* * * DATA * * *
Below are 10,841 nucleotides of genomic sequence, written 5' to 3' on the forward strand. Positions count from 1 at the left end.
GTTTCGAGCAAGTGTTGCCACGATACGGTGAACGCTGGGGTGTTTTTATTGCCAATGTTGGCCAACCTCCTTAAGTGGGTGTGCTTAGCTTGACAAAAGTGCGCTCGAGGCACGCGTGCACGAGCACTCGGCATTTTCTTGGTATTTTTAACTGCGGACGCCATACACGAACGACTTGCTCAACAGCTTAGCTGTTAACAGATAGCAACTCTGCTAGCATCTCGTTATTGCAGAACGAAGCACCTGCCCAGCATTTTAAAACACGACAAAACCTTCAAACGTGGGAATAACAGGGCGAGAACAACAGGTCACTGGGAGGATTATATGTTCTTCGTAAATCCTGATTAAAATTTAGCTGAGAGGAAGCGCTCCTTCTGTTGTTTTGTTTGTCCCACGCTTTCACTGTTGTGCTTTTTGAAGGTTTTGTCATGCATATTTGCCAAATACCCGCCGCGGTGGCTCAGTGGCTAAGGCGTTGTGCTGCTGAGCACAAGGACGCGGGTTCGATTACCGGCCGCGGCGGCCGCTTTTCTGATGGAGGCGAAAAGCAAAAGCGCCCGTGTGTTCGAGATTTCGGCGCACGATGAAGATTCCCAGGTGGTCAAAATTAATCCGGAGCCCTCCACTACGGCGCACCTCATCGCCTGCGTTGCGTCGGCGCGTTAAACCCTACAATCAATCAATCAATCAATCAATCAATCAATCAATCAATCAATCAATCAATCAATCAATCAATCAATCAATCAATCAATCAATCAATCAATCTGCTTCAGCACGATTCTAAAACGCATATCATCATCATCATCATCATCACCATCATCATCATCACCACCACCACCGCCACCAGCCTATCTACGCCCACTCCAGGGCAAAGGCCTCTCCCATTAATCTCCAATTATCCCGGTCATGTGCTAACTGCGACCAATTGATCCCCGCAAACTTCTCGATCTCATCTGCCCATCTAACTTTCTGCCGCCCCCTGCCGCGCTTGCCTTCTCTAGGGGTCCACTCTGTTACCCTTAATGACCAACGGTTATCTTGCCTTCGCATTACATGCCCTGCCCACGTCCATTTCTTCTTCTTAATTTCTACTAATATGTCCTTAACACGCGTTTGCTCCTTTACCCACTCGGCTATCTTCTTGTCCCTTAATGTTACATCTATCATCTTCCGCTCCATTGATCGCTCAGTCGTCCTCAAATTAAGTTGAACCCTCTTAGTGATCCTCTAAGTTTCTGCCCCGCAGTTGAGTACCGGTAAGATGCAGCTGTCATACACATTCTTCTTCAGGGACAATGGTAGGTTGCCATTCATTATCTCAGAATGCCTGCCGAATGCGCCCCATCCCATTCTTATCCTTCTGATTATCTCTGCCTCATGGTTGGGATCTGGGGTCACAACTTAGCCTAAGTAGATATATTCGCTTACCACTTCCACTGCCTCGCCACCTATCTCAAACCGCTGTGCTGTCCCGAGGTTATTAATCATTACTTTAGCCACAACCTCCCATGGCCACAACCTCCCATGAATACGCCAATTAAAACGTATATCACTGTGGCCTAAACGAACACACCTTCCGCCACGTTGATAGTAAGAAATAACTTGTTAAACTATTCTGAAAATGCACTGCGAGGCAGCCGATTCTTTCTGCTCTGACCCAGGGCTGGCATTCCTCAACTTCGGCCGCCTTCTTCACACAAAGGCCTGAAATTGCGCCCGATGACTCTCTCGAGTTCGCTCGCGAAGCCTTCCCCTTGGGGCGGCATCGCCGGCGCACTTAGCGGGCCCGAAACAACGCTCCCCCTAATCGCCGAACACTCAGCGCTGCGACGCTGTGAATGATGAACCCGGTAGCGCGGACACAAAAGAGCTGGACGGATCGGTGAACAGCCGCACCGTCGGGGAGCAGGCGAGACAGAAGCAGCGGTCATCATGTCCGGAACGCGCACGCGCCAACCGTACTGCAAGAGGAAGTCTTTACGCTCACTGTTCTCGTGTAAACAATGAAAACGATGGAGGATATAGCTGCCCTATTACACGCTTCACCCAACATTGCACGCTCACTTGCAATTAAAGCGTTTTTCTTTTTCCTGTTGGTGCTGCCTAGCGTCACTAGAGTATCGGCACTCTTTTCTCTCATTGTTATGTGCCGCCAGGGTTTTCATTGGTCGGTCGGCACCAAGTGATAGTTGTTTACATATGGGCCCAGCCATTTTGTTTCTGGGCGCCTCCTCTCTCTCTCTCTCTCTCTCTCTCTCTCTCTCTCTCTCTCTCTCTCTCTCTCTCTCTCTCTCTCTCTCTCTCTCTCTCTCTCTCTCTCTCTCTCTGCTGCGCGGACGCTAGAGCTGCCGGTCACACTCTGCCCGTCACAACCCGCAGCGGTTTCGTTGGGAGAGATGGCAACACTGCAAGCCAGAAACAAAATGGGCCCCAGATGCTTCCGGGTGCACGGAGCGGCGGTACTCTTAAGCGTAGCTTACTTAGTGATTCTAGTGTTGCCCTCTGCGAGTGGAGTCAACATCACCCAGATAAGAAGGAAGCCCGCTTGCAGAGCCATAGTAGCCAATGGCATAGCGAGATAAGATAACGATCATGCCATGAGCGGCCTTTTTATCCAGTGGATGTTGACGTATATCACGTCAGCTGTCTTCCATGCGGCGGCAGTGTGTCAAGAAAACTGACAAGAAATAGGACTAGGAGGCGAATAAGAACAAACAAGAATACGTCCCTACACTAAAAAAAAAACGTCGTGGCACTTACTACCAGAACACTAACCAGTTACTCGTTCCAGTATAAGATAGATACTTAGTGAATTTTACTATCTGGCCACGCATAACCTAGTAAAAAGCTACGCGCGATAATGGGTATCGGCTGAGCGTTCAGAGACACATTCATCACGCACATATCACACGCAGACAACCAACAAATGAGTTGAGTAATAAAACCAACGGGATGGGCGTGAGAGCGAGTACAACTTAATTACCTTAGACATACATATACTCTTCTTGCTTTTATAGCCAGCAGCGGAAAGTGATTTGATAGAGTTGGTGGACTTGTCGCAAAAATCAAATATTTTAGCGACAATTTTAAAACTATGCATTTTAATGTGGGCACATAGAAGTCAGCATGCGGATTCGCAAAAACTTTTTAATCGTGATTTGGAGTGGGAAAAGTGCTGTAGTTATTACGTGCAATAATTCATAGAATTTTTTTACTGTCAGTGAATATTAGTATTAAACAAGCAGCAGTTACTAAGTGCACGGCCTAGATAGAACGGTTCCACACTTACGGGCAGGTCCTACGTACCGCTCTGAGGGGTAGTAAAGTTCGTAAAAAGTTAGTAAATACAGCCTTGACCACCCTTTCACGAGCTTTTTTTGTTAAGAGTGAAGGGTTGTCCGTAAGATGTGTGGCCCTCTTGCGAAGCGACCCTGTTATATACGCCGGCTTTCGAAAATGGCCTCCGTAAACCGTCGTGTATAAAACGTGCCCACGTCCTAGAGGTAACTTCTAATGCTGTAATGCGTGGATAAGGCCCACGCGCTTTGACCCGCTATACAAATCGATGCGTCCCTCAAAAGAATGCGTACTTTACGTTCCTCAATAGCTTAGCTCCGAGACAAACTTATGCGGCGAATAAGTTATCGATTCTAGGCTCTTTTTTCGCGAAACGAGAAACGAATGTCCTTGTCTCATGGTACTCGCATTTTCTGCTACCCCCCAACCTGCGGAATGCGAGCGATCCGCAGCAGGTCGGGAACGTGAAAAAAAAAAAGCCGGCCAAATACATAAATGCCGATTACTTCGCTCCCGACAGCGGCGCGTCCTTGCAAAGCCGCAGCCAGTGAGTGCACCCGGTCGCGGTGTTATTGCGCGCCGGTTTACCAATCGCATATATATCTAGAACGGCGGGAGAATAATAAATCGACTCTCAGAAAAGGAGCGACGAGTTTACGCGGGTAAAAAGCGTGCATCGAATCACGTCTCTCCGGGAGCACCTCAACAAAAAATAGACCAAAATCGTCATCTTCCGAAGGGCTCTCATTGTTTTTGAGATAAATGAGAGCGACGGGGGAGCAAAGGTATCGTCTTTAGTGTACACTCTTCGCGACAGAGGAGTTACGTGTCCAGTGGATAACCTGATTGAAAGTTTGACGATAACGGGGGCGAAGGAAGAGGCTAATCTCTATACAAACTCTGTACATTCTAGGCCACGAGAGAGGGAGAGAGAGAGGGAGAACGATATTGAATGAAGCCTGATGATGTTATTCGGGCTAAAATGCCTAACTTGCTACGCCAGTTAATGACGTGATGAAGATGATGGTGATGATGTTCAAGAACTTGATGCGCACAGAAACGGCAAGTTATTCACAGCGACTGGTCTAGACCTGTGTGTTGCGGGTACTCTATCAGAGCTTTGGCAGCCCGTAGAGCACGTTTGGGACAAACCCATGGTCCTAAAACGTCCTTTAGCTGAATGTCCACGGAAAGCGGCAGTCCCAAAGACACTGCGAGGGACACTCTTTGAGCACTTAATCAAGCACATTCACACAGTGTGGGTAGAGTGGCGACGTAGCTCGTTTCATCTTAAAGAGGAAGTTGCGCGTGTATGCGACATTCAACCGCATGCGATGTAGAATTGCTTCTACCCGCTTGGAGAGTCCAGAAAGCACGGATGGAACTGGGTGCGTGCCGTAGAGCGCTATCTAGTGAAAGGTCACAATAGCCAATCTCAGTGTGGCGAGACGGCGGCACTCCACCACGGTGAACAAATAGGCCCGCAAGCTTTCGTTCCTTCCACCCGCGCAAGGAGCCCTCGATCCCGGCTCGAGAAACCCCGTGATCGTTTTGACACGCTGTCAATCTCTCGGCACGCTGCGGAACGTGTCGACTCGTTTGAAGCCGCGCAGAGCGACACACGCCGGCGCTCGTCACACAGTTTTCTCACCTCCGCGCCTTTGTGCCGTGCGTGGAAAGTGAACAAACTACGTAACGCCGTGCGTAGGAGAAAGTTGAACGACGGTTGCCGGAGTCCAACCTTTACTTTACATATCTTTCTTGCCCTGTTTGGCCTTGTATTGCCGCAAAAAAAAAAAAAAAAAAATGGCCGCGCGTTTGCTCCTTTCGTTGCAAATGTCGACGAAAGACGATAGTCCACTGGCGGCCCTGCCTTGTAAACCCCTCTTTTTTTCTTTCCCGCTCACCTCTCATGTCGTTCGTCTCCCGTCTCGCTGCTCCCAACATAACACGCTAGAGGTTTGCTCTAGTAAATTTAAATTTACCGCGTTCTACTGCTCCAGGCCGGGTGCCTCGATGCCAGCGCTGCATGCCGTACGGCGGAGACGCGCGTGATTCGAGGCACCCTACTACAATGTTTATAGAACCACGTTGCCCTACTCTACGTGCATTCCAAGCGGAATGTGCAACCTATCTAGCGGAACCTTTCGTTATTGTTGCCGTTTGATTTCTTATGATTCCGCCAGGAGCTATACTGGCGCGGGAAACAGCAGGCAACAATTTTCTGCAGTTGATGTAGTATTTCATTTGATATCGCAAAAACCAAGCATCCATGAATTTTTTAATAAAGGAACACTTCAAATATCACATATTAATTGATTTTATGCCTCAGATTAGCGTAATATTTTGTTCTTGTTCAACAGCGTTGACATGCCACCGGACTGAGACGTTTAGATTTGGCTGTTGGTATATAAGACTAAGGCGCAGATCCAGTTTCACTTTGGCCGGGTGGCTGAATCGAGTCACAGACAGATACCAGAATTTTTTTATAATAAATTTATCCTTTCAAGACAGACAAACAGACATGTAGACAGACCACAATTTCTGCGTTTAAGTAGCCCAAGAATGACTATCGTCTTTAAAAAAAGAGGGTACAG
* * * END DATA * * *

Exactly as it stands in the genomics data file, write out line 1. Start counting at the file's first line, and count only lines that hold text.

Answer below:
Below are 10,841 nucleotides of genomic sequence, written 5' to 3' on the forward strand. Positions count from 1 at the left end.